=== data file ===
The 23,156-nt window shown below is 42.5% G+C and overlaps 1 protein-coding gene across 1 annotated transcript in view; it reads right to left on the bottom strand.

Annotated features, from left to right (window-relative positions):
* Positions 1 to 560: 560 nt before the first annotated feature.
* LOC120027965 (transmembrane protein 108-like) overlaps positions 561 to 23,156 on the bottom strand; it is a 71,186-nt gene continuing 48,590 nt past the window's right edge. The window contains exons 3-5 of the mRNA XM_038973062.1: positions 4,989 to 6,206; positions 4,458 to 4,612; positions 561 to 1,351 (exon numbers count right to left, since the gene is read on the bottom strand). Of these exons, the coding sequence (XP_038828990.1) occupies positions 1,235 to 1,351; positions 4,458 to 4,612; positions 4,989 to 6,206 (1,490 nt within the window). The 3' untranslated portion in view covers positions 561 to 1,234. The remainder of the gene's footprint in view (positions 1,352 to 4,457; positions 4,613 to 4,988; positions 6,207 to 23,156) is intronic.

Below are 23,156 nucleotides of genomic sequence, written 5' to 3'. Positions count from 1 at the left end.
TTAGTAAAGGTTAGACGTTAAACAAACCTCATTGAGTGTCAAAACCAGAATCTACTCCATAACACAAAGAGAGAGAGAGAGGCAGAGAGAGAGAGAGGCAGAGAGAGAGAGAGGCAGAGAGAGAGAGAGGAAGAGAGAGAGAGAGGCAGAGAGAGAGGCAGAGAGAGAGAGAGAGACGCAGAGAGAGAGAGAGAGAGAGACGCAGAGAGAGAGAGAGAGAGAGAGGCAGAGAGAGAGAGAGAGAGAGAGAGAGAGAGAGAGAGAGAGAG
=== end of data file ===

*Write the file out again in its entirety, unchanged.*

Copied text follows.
The 23,156-nt window shown below is 42.5% G+C and overlaps 1 protein-coding gene across 1 annotated transcript in view; it reads right to left on the bottom strand.

Annotated features, from left to right (window-relative positions):
* Positions 1 to 560: 560 nt before the first annotated feature.
* LOC120027965 (transmembrane protein 108-like) overlaps positions 561 to 23,156 on the bottom strand; it is a 71,186-nt gene continuing 48,590 nt past the window's right edge. The window contains exons 3-5 of the mRNA XM_038973062.1: positions 4,989 to 6,206; positions 4,458 to 4,612; positions 561 to 1,351 (exon numbers count right to left, since the gene is read on the bottom strand). Of these exons, the coding sequence (XP_038828990.1) occupies positions 1,235 to 1,351; positions 4,458 to 4,612; positions 4,989 to 6,206 (1,490 nt within the window). The 3' untranslated portion in view covers positions 561 to 1,234. The remainder of the gene's footprint in view (positions 1,352 to 4,457; positions 4,613 to 4,988; positions 6,207 to 23,156) is intronic.

Below are 23,156 nucleotides of genomic sequence, written 5' to 3'. Positions count from 1 at the left end.
TTAGTAAAGGTTAGACGTTAAACAAACCTCATTGAGTGTCAAAACCAGAATCTACTCCATAACACAAAGAGAGAGAGAGAGGCAGAGAGAGAGAGAGGCAGAGAGAGAGAGAGGCAGAGAGAGAGAGAGGAAGAGAGAGAGAGAGGCAGAGAGAGAGGCAGAGAGAGAGAGAGAGACGCAGAGAGAGAGAGAGAGAGAGACGCAGAGAGAGAGAGAGAGAGAGAGGCAGAGAGAGAGAGAGAGAGAGAGAGAGAGAGAGAGAGAGAGAG